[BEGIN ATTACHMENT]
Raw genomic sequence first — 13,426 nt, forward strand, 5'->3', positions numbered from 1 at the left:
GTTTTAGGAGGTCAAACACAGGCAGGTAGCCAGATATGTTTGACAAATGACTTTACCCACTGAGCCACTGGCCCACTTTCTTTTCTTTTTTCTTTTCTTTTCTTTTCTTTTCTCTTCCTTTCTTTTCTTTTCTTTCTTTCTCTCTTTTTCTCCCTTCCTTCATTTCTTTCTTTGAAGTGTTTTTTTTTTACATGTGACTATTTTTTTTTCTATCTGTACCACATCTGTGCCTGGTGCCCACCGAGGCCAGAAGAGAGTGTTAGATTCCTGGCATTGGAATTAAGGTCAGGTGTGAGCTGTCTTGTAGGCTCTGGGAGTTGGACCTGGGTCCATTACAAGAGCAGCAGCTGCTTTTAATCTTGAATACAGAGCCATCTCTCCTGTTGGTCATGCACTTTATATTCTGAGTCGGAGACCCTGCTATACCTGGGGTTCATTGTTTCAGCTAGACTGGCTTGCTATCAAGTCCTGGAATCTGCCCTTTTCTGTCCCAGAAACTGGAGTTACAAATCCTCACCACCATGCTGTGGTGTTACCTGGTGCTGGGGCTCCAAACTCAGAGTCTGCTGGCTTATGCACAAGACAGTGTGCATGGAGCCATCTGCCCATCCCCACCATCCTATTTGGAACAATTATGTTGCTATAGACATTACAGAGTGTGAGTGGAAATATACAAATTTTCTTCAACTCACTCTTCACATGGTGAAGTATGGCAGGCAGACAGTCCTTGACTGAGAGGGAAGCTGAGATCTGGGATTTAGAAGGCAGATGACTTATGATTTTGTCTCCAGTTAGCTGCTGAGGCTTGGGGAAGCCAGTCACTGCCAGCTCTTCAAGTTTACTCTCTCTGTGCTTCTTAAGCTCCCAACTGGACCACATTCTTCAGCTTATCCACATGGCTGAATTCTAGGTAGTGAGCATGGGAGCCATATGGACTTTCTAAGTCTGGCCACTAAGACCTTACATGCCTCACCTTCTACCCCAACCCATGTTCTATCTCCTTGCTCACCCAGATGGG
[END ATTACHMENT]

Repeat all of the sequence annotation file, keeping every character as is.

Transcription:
Raw genomic sequence first — 13,426 nt, forward strand, 5'->3', positions numbered from 1 at the left:
GTTTTAGGAGGTCAAACACAGGCAGGTAGCCAGATATGTTTGACAAATGACTTTACCCACTGAGCCACTGGCCCACTTTCTTTTCTTTTTTCTTTTCTTTTCTTTTCTTTTCTCTTCCTTTCTTTTCTTTTCTTTCTTTCTCTCTTTTTCTCCCTTCCTTCATTTCTTTCTTTGAAGTGTTTTTTTTTTACATGTGACTATTTTTTTTTCTATCTGTACCACATCTGTGCCTGGTGCCCACCGAGGCCAGAAGAGAGTGTTAGATTCCTGGCATTGGAATTAAGGTCAGGTGTGAGCTGTCTTGTAGGCTCTGGGAGTTGGACCTGGGTCCATTACAAGAGCAGCAGCTGCTTTTAATCTTGAATACAGAGCCATCTCTCCTGTTGGTCATGCACTTTATATTCTGAGTCGGAGACCCTGCTATACCTGGGGTTCATTGTTTCAGCTAGACTGGCTTGCTATCAAGTCCTGGAATCTGCCCTTTTCTGTCCCAGAAACTGGAGTTACAAATCCTCACCACCATGCTGTGGTGTTACCTGGTGCTGGGGCTCCAAACTCAGAGTCTGCTGGCTTATGCACAAGACAGTGTGCATGGAGCCATCTGCCCATCCCCACCATCCTATTTGGAACAATTATGTTGCTATAGACATTACAGAGTGTGAGTGGAAATATACAAATTTTCTTCAACTCACTCTTCACATGGTGAAGTATGGCAGGCAGACAGTCCTTGACTGAGAGGGAAGCTGAGATCTGGGATTTAGAAGGCAGATGACTTATGATTTTGTCTCCAGTTAGCTGCTGAGGCTTGGGGAAGCCAGTCACTGCCAGCTCTTCAAGTTTACTCTCTCTGTGCTTCTTAAGCTCCCAACTGGACCACATTCTTCAGCTTATCCACATGGCTGAATTCTAGGTAGTGAGCATGGGAGCCATATGGACTTTCTAAGTCTGGCCACTAAGACCTTACATGCCTCACCTTCTACCCCAACCCATGTTCTATCTCCTTGCTCACCCAGATGGG